Police on Thursday expressed regret at news organisations it said had published or broadcast false information given by an anonymous witness who claimed to have seen a shooting in Tai Po on December 20.
In the latest in a series of videos the force has been uploading on social media highlighting the dangers of ‘fake news’, the force appeared to accuse RTHK and Apple Daily of putting out unverified information.
While the spokesman did not specify either organisation, screencaps of both their websites were shown beside the speaker as he lamented their use of the witness’ ‘ridiculous’ allegations.
At issue is an interview given by an anonymous, self-proclaimed restaurant worker who said he had witnessed police shooting a suspect on December 20.
He had refused to appear on camera, but told reporters in a rambling interview that an officer had tried to put a gun in his pocket, or wipe his fingerprints off it, before putting the weapon down after he scolded the policeman.
Police said his statements are “certainly false”, and added that many people have been intentionally putting out false information to malign the force to incite public hatred against police, and to obstruct officers’ work.
The force had said that a man had opened fire on police on December 20 as they confronted him.
The spokesman said it was regrettable that a “certain mainstream newspaper” had quoted this man’s ridiculous allegations without any fact-checking – while displaying Apple Daily’s news website.
He went on to say that some “public radio, without fact-checking, broadcast this man’s accusations” as a screenshot of a story posted by RTHK’s Chinese news service appears beside him.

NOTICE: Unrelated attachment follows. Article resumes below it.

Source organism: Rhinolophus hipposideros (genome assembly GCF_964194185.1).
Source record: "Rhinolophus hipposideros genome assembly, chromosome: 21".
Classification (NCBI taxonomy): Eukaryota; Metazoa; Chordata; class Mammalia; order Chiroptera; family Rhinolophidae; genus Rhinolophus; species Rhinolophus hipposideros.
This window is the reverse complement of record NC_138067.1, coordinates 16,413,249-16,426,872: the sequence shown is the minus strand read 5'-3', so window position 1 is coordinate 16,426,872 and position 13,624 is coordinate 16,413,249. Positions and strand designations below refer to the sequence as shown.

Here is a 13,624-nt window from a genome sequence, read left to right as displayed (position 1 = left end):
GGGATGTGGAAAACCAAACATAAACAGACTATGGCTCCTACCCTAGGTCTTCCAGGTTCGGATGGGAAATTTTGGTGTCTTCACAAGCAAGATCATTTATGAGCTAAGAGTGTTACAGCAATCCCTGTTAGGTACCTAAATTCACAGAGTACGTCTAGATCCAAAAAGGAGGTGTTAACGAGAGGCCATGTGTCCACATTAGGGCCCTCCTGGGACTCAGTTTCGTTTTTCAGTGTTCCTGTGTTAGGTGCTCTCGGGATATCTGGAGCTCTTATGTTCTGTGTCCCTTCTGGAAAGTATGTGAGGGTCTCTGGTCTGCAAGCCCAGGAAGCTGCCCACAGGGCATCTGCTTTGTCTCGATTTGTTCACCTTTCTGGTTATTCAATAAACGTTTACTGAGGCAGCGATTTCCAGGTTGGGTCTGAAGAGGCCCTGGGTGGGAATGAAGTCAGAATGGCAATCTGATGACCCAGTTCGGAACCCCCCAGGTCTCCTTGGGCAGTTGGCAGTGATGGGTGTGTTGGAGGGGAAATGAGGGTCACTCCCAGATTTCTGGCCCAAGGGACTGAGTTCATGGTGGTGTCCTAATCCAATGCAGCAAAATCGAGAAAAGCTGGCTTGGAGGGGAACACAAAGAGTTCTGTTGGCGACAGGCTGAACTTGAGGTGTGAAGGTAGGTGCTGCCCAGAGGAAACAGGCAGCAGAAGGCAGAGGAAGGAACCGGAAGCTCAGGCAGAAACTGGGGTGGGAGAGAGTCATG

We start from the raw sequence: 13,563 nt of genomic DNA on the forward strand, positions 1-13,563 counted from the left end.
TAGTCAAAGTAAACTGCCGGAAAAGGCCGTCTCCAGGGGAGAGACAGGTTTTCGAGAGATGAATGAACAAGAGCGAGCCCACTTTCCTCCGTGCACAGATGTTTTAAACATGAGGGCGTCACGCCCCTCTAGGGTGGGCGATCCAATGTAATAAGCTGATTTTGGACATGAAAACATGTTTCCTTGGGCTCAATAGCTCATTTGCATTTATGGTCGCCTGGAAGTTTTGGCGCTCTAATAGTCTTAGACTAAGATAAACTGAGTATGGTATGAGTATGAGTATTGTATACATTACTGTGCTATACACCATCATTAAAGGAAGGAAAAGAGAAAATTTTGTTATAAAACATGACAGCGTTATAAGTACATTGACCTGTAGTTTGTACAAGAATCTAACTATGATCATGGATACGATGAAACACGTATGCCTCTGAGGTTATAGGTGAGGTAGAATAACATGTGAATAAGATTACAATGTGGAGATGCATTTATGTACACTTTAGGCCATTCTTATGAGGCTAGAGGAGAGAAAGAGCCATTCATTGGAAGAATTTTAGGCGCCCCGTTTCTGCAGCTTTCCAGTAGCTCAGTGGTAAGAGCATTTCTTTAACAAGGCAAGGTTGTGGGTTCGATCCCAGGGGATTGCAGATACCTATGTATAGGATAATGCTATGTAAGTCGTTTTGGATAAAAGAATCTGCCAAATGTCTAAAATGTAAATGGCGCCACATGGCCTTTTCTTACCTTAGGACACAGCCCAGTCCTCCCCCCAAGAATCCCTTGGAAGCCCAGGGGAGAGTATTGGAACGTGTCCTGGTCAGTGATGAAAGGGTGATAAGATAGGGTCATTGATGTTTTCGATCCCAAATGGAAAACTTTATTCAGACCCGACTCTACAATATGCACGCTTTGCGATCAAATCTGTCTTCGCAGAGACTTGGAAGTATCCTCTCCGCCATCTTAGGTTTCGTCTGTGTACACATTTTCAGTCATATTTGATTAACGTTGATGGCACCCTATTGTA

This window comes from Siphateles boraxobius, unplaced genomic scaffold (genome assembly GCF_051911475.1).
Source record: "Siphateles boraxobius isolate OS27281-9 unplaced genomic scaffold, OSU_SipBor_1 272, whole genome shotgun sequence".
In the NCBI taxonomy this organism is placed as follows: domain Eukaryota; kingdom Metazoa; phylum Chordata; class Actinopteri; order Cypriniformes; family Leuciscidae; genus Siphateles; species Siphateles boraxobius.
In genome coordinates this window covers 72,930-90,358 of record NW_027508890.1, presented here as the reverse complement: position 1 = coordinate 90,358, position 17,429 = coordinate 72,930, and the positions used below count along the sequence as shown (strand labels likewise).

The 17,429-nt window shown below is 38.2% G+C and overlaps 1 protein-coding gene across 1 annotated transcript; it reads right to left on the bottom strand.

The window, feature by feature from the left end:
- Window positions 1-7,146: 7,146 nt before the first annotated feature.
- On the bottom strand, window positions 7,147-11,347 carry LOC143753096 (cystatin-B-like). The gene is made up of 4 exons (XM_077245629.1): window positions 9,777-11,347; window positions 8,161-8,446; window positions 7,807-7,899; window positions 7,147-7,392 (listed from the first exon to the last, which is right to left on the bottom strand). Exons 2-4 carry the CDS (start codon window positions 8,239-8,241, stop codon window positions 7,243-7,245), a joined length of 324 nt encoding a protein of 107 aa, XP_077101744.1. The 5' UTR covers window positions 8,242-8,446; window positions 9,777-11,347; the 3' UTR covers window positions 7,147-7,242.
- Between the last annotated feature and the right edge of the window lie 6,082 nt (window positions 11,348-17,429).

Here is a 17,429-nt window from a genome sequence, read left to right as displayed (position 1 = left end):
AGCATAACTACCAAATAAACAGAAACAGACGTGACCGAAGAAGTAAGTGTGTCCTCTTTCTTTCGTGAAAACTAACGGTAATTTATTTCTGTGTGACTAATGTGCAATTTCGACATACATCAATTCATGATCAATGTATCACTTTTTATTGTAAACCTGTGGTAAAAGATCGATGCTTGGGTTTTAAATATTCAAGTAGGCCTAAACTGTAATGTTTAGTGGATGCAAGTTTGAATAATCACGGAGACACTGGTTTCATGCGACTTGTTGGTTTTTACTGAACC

He then said police urged news organisations to “spend effort on fact checking.”
In response, an RTHK spokesperson said many media organisations, including the broadcaster, had interviewed witnesses on the night of the shooting. A news report broadcast by RTHK had, in addition to a clip from the ‘restaurant worker’, also aired another soundbite from another witness who rebutted his allegation that police had fired shots.
The spokesperson added that the report did not mention anything about planting evidence, and urged police to come forward with more information at an early stage if they believe an interviewee had given false information.
This is the second time this week that police appear to have taken issue with reports by the public broadcaster.
On Monday, the Police Public Relations Bureau had sent a letter to the Director of Broadcasting saying that it was inappropriate for the station to say that protesters had “hit back” at officers, because it implied that police had proactively used force against demonstrators during a protest in Central last Sunday.
RTHK in turn said it was “regrettable” that the police had accused it of trying to “mislead” its listeners, saying the wording – in Chinese – of “hitting back” was simply a factual description of what happened.
'Police regret fake news on mainstream media'
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